Dear friends: we will be suspending work on this blog until we finish the manuscript of a book we’re writing. Thanks for hanging in there with us. We expect to be back in the game soon.
In today’s column David Brooks tells a riveting story about rapid change in the culture and mindset of the U.S. Army, in response to bad news coming back from the Iraq War. The story itself is fascinating — he chronicles the rise of the “COINdinistas,” a small group of leaders led by Gen. David Patraeus that embraced a counterinsurgency strategy — but I was also deeply moved by how a few individuals dramatically changed such a large and complex organization. If you’re looking for evidence that it’s possible to transform your own environment, it’s worth the read.
I agree with at least part of Arizona Governor Jan Brewer’s statement on Friday – our broken immigration policy is a problem her state “did not create and the federal government has refused to fix.” Arizona could have filled that leadership vacuum with a bill that had a prayer of addressing the issue. Instead, local policymakers drummed up cynical, punitive measures that are likely to further bankrupt the state and achieve limited upside besides a false sense of progress.
Maybe it was worth it in an election year. Brewer may get to keep her job, but Arizona is likely to find itself in even more trouble if the bill actually succeeds in reducing the number of migrants to the state. Immigrants played a key role in driving Arizona’s economic growth over the last decade or so, a case the American Immigration Council lays out in a recent press release.
I agree with Obama’s characterization of the bill as “irresponsible,” but policymakers who are ready to roll up their sleeves on immigration shouldn’t simply dismiss what happened on the Arizona border. Voters made it clear that it’s the illegal part of illegal immigration that’s most troubling to people. Most Americans don’t want to lock the doors. Most want to be strong enough to strike an honest deal with the world’s tired and poor – and smart enough to keep our preferential access to the global talent pool. But the failure of policymakers to design a system that works has turned this into a fight about rule of law.
If I know my people well enough, and I like to think I do on most days, we’ve got a very healthy appetite for law and order. We see it as the backbone of our freedom, the foundation on which we build our do-it-yourself dreams. 12 million human beings with ambiguous legal status has rattled our sense of order, particularly in border states like Arizona. This has made it difficult to have an honest conversation about the real social and economic tradeoffs of immigration.
I feel like I’m stating the obvious here, but this is one of those fights where basic truths are easily lost. Here’s how I see it. Rather than do the politically difficult work of creaking open the country’s front door a bit more, policymakers just shamefully left the back door unlocked. Arizona revealed the cost of that short-term calculus. It’s now hard to move forward on immigration policy until a sheriff rides into town.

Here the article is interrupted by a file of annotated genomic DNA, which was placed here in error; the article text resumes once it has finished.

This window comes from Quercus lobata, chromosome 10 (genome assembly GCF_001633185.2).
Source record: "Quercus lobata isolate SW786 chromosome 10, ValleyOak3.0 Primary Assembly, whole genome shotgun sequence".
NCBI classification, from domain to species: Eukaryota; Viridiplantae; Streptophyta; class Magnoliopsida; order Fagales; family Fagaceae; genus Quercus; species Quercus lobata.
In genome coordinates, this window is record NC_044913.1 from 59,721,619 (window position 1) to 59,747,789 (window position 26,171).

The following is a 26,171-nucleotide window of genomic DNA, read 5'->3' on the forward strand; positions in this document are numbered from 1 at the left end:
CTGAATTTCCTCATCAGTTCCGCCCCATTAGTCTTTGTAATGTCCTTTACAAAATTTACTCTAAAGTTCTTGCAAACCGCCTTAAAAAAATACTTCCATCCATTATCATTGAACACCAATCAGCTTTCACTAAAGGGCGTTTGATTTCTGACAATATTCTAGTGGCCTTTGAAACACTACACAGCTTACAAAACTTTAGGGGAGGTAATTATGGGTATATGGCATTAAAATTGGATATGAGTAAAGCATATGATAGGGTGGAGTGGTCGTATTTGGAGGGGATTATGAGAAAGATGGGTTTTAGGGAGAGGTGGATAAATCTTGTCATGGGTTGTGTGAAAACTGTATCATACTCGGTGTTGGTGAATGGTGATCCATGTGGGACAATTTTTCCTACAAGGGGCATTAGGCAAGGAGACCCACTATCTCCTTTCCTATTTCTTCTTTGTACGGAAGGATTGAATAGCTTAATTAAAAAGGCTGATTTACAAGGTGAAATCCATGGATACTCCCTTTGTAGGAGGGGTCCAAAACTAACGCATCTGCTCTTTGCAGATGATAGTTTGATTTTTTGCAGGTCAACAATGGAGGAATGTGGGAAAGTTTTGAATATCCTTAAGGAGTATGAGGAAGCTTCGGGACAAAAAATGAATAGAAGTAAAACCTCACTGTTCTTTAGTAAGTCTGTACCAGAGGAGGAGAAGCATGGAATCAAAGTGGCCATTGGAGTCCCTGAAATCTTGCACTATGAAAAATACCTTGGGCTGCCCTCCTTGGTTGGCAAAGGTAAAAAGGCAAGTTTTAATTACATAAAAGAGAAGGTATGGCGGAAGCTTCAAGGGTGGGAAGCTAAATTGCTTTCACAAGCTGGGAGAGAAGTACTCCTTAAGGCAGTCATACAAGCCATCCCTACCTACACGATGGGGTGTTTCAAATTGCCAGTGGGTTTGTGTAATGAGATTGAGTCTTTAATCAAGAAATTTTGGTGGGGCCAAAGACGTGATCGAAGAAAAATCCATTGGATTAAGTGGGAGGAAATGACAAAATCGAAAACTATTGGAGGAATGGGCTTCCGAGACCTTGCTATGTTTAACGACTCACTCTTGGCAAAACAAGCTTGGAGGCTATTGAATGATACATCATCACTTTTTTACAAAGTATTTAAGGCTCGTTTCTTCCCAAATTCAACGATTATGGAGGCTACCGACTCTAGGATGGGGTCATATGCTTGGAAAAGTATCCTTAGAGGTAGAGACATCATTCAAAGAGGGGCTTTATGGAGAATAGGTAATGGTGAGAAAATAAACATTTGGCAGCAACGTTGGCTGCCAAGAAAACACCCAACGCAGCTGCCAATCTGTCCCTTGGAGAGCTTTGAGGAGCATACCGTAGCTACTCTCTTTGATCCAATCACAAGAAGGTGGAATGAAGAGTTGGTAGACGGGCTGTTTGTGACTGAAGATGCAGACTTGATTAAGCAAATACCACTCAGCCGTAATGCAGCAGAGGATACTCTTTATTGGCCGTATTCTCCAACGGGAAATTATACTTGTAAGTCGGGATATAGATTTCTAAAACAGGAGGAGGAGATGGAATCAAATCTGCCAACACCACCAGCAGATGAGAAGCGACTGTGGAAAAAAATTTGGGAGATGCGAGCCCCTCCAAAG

Solving our immigration problem feels like a classic public sector challenge – the issues at stake are things like border enforcement and protecting vulnerable populations (lower-skilled native workers, illegal migrants). This is a job for pundits and policymakers. Capitalists have companies to build.
It’s critical that business leaders jump into this fight. The reform process has big implications for American competitiveness, and the public debate is filled with basic misinformation. In many cases, the data to inform a more honest debate is locked up in the experience of companies and managers on the front lines of rebuilding our economy.
One place where we need a reality check is on the merits of expanding our guest worker programs. Our economy needs temporary workers to grow and compete, and many migrants are eager to work on temporary contracts. But both the right and the left are united against these programs, claiming that it’s impossible to control or protect the workers we let in temporarily. My colleague and co-conspirator, Edward Schumacher-Matos, challenges these assumptions in his column on immigration for the Washington Post.
A real guest worker program is a good idea that’s been executed badly. As Schumacher-Matos suggests, we can fix the execution problems. Designed well, these programs can strengthen our economy while helping migrants escape poverty without sacrificing their safety and dignity along the way. All without picking a high-profile political fight over who is worthy of citizenship.
Critics claim that these programs are impossible to enforce, at least without turning into Singapore, but other liberal democracies are now experimenting with creative solutions that don’t rely on draconian enforcement measures. As Eleanor Brown, (George Washington University), has documented, Canada is quietly innovating with norms-based compliance strategies that rely on community pressure and a truly bilateral partnership with sending countries. The results are an unambiguous improvement in compliance rates.
Scholars studying the features of good program design emphasize longer and more flexible contracts for migrants, options for re-entry that don’t create incentives to disappear, and visas that aren’t exclusively tied to one employer. Programs built on these principles can be consistent with our values as a nation. It’s our obligation to protect anyone working within our borders from abuse, but that doesn’t have to mean unrestricted access to all the privileges of citizenship. We have to weigh the moral tradeoff of denying guest workers some rights against giving our neighbors the only chance they may have to work for a living wage. Poverty is its own crime against humanity.
But policymakers need political cover in order to take up this issue. Business leaders need to help them make the case to the American public for why programs like these — and immigration, in general — are good for the growth and prosperity of the country. Bob Hildreth, a successful financial services entrepreneur and founder of the Foundation for an Open America, is one of the few private sector voices fighting for a more informed discussion about the true economics of immigration. He is now funding academic research at Harvard’s Center for International Development on the economic upside of immigration, and he’s working to promote these benefits himself by championing immigrant education and legal protections in the U.S.